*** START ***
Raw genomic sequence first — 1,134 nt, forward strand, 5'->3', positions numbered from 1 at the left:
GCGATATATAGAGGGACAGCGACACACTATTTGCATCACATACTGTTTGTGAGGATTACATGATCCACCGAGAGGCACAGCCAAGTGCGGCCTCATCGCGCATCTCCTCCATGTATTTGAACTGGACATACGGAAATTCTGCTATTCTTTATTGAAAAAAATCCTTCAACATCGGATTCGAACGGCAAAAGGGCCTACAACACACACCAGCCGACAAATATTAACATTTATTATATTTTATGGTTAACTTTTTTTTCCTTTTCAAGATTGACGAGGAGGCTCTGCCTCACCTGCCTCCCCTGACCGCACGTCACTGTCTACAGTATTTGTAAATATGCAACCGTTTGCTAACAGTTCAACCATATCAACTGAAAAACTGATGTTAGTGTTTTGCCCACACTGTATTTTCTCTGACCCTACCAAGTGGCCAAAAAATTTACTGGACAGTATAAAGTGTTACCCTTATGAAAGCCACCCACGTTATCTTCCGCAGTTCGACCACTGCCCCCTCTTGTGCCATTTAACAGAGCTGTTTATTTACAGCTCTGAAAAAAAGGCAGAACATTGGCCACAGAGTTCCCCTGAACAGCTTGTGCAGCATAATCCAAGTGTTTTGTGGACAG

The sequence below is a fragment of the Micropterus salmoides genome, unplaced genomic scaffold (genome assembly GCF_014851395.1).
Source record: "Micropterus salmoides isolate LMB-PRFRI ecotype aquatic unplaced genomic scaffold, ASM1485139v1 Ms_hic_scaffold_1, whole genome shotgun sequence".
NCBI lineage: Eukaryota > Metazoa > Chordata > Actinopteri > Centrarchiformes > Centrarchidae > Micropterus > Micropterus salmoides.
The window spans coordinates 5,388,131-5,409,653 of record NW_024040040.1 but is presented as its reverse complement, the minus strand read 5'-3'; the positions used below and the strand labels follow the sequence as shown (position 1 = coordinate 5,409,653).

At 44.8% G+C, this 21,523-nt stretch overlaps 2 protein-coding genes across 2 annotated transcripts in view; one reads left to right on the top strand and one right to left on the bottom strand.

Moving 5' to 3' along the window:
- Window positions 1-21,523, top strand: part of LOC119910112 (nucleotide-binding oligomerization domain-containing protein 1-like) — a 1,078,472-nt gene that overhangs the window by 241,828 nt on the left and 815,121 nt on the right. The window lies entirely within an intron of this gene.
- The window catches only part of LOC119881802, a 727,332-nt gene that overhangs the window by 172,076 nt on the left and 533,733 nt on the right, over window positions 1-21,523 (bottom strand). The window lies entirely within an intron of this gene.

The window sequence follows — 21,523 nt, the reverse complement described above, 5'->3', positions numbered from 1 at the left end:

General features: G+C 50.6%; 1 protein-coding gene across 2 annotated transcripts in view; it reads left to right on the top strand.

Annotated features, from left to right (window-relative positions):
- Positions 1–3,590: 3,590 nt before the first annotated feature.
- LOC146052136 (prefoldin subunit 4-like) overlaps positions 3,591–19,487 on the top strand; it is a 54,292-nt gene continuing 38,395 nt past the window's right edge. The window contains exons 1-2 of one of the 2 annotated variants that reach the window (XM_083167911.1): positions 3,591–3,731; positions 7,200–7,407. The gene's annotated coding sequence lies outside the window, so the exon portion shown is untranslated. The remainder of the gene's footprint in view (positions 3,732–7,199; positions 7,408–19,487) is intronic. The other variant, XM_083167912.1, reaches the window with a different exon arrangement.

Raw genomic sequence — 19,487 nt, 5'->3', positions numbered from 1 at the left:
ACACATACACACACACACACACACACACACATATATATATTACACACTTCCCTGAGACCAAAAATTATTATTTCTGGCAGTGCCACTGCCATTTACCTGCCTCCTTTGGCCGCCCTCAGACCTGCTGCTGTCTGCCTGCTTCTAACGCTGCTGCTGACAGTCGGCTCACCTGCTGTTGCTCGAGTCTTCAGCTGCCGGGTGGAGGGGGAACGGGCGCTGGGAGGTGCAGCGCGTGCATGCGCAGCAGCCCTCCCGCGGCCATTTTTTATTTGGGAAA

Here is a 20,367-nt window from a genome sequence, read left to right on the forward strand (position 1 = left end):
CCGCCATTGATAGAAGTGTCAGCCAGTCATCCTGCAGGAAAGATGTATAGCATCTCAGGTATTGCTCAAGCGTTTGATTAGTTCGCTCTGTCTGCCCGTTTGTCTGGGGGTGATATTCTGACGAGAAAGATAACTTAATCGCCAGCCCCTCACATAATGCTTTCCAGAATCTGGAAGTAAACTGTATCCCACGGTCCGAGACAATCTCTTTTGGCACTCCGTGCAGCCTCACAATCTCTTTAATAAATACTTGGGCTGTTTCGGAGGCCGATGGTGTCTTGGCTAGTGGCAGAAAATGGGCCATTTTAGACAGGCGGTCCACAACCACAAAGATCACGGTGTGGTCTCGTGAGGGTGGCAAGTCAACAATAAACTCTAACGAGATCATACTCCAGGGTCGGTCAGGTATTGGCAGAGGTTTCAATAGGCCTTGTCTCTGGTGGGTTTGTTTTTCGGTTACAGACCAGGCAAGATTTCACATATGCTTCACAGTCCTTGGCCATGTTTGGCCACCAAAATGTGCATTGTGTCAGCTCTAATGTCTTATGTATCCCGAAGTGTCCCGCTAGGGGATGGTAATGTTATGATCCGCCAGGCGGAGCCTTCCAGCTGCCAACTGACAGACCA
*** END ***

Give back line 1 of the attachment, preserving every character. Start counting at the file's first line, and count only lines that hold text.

Raw genomic sequence first — 1,134 nt, forward strand, 5'->3', positions numbered from 1 at the left: